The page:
5 Lessons Web3 Developers Can Take From the World of Traditional Investing

Investor sitting at computer

By Jenny Q. Ta, Chief Executive Officer at by HODL Assets 

Cryptocurrency’s rise from the niche corners of the internet to a major force on the global financial stage has shaken up more than a few finance-adjacent sectors, transforming the way individuals and companies choose to invest. Given its relative novelty, virtual transacting and wealth-building can be opaque and intimidating, even to those well-versed in traditional markets and investment methods. 

That said, the investing methods used in traditional and decentralized finance spheres have more in common than people might initially assume. DeFi and Web3 developers and companies have both the responsibility and decent incentive to communicate how DeFi depends on and resembles already-familiar elements of conventional investing habits and techniques. In doing so, here are several tenets of traditional finance Web3 developers should lean on when developing their investing structures.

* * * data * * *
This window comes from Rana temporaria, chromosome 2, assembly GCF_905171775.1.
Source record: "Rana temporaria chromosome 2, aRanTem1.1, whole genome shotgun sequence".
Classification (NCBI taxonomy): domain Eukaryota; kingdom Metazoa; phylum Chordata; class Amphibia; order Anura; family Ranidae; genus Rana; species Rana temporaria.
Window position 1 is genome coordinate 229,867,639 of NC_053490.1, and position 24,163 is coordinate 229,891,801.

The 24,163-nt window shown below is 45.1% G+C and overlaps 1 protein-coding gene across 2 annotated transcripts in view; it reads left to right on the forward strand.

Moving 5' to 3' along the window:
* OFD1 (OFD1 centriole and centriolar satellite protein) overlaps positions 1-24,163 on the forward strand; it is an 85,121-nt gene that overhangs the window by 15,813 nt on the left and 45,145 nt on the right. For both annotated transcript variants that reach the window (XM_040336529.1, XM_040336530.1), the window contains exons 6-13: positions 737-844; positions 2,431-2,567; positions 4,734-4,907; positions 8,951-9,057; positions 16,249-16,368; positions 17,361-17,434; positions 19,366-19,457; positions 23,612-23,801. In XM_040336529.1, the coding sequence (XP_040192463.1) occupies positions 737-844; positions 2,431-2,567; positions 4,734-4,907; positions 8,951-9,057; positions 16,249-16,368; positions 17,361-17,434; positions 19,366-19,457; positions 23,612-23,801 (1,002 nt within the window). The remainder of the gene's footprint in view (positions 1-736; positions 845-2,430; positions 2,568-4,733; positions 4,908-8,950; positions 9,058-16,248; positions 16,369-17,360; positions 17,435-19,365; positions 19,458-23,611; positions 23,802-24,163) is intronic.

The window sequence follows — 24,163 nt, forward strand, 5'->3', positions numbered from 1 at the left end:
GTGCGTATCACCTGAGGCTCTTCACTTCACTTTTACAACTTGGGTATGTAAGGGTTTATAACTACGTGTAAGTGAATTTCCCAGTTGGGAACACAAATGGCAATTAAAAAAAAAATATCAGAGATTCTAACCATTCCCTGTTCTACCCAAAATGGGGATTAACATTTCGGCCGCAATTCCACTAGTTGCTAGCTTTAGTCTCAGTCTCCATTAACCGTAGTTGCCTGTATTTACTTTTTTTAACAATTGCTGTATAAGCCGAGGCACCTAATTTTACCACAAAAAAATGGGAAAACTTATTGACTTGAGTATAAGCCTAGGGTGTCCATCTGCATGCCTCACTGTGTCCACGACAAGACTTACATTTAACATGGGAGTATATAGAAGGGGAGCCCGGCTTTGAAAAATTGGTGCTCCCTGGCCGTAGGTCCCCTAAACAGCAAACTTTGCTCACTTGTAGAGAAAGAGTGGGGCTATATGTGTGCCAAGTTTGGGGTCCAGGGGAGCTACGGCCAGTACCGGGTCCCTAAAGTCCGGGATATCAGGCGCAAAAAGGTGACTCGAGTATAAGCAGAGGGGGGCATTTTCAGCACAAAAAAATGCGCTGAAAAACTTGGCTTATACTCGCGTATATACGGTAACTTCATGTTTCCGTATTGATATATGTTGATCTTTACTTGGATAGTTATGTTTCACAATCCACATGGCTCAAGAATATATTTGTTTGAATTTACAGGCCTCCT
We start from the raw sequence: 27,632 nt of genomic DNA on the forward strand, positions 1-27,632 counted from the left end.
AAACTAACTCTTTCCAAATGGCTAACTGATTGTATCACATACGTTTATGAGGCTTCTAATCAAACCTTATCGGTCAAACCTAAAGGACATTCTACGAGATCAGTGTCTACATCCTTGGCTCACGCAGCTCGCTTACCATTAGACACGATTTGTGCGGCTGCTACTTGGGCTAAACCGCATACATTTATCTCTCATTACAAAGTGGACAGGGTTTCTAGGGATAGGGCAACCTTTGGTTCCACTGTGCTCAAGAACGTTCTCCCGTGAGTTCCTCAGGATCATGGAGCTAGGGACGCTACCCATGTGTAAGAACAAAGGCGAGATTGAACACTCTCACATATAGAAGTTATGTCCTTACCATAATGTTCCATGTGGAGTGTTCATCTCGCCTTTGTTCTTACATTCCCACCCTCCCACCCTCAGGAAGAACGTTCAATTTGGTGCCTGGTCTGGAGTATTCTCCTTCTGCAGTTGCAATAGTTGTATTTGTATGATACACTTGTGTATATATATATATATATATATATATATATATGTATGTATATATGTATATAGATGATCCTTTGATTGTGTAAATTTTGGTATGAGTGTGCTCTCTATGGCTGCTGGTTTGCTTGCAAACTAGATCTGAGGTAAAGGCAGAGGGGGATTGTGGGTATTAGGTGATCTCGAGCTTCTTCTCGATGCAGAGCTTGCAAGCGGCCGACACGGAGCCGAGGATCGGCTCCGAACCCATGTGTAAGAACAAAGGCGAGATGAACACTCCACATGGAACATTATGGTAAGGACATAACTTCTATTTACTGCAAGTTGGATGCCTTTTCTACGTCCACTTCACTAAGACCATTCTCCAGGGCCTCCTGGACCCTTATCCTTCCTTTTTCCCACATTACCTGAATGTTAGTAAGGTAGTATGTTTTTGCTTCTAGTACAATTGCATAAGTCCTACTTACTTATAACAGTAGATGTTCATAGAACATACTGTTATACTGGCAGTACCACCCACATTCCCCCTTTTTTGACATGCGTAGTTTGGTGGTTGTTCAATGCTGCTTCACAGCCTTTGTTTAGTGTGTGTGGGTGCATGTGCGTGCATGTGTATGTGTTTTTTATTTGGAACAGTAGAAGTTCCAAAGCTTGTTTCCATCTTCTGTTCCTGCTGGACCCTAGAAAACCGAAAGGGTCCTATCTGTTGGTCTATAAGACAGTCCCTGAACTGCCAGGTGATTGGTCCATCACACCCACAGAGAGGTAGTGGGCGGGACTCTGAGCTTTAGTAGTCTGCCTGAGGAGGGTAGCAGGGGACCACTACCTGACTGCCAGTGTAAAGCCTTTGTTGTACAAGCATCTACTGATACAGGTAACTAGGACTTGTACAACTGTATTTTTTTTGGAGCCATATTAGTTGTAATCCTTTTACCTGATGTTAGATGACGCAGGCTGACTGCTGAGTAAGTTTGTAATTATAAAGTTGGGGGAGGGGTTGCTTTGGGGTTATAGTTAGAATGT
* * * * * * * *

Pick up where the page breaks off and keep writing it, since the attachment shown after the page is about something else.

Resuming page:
1. Rethink the debt ceiling

A basic tenet of traditional finance is the debt ceiling, which regulates the amount of debt a country can take on. The United States debt ceiling is currently in the tens of trillions of dollars and growing. When a currency is only minted in a certain way (i.e., physical bills), and only a certain amount of it can be generated at one time, it’s easy for people’s ideas to become limited by the debt ceiling.

The physical US dollar is expected to switch over to its digital version, the Central Bank Digital Currency (CBDC) within the next three to five years. Since the US dollar is the world’s reserve currency, the rest of the world will take their cue from its movements. In a financially decentralized world, and as governments move toward the CBDC, people will no longer consider the debt ceiling a major limitation as they do now. They might rethink the debt ceiling altogether. It will be like taking off a set of blinders.

2. Credibility is king

Traditional finance has become increasingly personalized and streamlined as the app economy expands, especially with services like Venmo, PayPal and Wise. Even so, regulation by a mediator has been the norm. Transactions can take place directly between individuals but still rely on a central bank as a middleman.